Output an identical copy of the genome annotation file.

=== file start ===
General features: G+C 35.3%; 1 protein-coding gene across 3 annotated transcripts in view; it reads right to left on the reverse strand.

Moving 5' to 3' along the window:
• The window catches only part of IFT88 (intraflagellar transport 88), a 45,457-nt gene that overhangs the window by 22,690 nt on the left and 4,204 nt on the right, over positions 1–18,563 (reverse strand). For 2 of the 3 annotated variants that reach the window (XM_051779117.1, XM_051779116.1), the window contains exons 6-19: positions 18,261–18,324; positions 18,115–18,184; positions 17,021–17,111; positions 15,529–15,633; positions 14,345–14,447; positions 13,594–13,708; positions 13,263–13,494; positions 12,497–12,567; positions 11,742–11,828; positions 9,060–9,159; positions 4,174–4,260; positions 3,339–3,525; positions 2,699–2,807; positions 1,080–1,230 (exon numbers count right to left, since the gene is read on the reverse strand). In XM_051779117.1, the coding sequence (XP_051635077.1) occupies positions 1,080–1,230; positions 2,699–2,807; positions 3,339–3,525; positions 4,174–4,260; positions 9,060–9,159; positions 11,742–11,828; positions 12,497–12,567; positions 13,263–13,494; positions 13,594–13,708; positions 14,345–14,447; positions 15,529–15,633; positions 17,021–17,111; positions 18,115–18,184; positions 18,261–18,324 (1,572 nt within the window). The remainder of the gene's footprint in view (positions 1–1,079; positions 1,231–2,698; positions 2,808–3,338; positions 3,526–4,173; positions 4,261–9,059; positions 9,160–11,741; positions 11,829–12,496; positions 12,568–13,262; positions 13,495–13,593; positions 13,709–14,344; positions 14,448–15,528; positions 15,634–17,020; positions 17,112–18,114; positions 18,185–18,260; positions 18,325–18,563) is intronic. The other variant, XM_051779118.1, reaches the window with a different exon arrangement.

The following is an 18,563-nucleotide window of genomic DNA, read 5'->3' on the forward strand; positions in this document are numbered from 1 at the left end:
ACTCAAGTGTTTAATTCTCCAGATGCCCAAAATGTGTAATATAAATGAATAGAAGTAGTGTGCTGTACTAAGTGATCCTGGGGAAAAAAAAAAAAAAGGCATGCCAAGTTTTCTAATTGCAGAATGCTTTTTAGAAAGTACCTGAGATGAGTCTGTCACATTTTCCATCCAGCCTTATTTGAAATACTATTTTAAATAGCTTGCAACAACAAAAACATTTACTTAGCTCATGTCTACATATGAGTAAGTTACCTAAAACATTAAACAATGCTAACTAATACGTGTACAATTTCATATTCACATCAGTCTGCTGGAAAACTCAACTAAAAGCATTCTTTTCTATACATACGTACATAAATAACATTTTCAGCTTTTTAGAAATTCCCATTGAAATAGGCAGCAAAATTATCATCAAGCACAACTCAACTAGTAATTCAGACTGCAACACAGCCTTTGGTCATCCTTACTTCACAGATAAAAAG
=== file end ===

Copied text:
General features: G+C 35.3%; 1 protein-coding gene across 3 annotated transcripts in view; it reads right to left on the reverse strand.

Moving 5' to 3' along the window:
• The window catches only part of IFT88 (intraflagellar transport 88), a 45,457-nt gene that overhangs the window by 22,690 nt on the left and 4,204 nt on the right, over positions 1–18,563 (reverse strand). For 2 of the 3 annotated variants that reach the window (XM_051779117.1, XM_051779116.1), the window contains exons 6-19: positions 18,261–18,324; positions 18,115–18,184; positions 17,021–17,111; positions 15,529–15,633; positions 14,345–14,447; positions 13,594–13,708; positions 13,263–13,494; positions 12,497–12,567; positions 11,742–11,828; positions 9,060–9,159; positions 4,174–4,260; positions 3,339–3,525; positions 2,699–2,807; positions 1,080–1,230 (exon numbers count right to left, since the gene is read on the reverse strand). In XM_051779117.1, the coding sequence (XP_051635077.1) occupies positions 1,080–1,230; positions 2,699–2,807; positions 3,339–3,525; positions 4,174–4,260; positions 9,060–9,159; positions 11,742–11,828; positions 12,497–12,567; positions 13,263–13,494; positions 13,594–13,708; positions 14,345–14,447; positions 15,529–15,633; positions 17,021–17,111; positions 18,115–18,184; positions 18,261–18,324 (1,572 nt within the window). The remainder of the gene's footprint in view (positions 1–1,079; positions 1,231–2,698; positions 2,808–3,338; positions 3,526–4,173; positions 4,261–9,059; positions 9,160–11,741; positions 11,829–12,496; positions 12,568–13,262; positions 13,495–13,593; positions 13,709–14,344; positions 14,448–15,528; positions 15,634–17,020; positions 17,112–18,114; positions 18,185–18,260; positions 18,325–18,563) is intronic. The other variant, XM_051779118.1, reaches the window with a different exon arrangement.

The following is an 18,563-nucleotide window of genomic DNA, read 5'->3' on the forward strand; positions in this document are numbered from 1 at the left end:
ACTCAAGTGTTTAATTCTCCAGATGCCCAAAATGTGTAATATAAATGAATAGAAGTAGTGTGCTGTACTAAGTGATCCTGGGGAAAAAAAAAAAAAAGGCATGCCAAGTTTTCTAATTGCAGAATGCTTTTTAGAAAGTACCTGAGATGAGTCTGTCACATTTTCCATCCAGCCTTATTTGAAATACTATTTTAAATAGCTTGCAACAACAAAAACATTTACTTAGCTCATGTCTACATATGAGTAAGTTACCTAAAACATTAAACAATGCTAACTAATACGTGTACAATTTCATATTCACATCAGTCTGCTGGAAAACTCAACTAAAAGCATTCTTTTCTATACATACGTACATAAATAACATTTTCAGCTTTTTAGAAATTCCCATTGAAATAGGCAGCAAAATTATCATCAAGCACAACTCAACTAGTAATTCAGACTGCAACACAGCCTTTGGTCATCCTTACTTCACAGATAAAAAG